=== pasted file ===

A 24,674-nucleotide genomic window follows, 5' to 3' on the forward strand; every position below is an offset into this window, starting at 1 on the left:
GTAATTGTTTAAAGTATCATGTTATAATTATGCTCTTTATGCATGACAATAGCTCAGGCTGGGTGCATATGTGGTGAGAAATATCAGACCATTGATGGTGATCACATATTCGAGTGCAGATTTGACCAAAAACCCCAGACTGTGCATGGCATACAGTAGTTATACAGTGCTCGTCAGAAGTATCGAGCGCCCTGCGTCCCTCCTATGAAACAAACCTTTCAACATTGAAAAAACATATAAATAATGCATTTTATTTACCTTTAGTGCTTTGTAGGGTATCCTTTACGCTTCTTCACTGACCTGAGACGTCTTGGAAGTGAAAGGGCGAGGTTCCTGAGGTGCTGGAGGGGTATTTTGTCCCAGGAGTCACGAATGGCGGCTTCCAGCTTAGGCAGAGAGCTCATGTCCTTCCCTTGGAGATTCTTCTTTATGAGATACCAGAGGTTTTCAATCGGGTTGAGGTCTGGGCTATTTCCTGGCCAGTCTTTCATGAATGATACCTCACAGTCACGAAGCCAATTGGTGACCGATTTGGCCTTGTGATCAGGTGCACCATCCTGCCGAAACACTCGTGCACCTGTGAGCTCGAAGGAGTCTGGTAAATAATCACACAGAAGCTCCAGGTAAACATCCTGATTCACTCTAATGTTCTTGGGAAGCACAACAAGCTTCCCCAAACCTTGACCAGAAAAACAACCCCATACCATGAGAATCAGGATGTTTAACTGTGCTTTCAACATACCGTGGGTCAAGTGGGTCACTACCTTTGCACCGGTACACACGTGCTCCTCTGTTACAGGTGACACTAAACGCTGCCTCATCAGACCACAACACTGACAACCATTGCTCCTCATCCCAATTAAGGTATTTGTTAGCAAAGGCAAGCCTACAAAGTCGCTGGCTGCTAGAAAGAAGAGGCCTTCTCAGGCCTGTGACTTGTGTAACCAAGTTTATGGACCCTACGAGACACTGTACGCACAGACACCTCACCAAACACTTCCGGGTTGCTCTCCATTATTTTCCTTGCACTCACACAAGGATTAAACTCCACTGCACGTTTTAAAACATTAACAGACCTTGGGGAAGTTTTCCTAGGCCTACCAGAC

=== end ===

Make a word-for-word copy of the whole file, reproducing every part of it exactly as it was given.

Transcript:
A 24,674-nucleotide genomic window follows, 5' to 3' on the forward strand; every position below is an offset into this window, starting at 1 on the left:
GTAATTGTTTAAAGTATCATGTTATAATTATGCTCTTTATGCATGACAATAGCTCAGGCTGGGTGCATATGTGGTGAGAAATATCAGACCATTGATGGTGATCACATATTCGAGTGCAGATTTGACCAAAAACCCCAGACTGTGCATGGCATACAGTAGTTATACAGTGCTCGTCAGAAGTATCGAGCGCCCTGCGTCCCTCCTATGAAACAAACCTTTCAACATTGAAAAAACATATAAATAATGCATTTTATTTACCTTTAGTGCTTTGTAGGGTATCCTTTACGCTTCTTCACTGACCTGAGACGTCTTGGAAGTGAAAGGGCGAGGTTCCTGAGGTGCTGGAGGGGTATTTTGTCCCAGGAGTCACGAATGGCGGCTTCCAGCTTAGGCAGAGAGCTCATGTCCTTCCCTTGGAGATTCTTCTTTATGAGATACCAGAGGTTTTCAATCGGGTTGAGGTCTGGGCTATTTCCTGGCCAGTCTTTCATGAATGATACCTCACAGTCACGAAGCCAATTGGTGACCGATTTGGCCTTGTGATCAGGTGCACCATCCTGCCGAAACACTCGTGCACCTGTGAGCTCGAAGGAGTCTGGTAAATAATCACACAGAAGCTCCAGGTAAACATCCTGATTCACTCTAATGTTCTTGGGAAGCACAACAAGCTTCCCCAAACCTTGACCAGAAAAACAACCCCATACCATGAGAATCAGGATGTTTAACTGTGCTTTCAACATACCGTGGGTCAAGTGGGTCACTACCTTTGCACCGGTACACACGTGCTCCTCTGTTACAGGTGACACTAAACGCTGCCTCATCAGACCACAACACTGACAACCATTGCTCCTCATCCCAATTAAGGTATTTGTTAGCAAAGGCAAGCCTACAAAGTCGCTGGCTGCTAGAAAGAAGAGGCCTTCTCAGGCCTGTGACTTGTGTAACCAAGTTTATGGACCCTACGAGACACTGTACGCACAGACACCTCACCAAACACTTCCGGGTTGCTCTCCATTATTTTCCTTGCACTCACACAAGGATTAAACTCCACTGCACGTTTTAAAACATTAACAGACCTTGGGGAAGTTTTCCTAGGCCTACCAGAC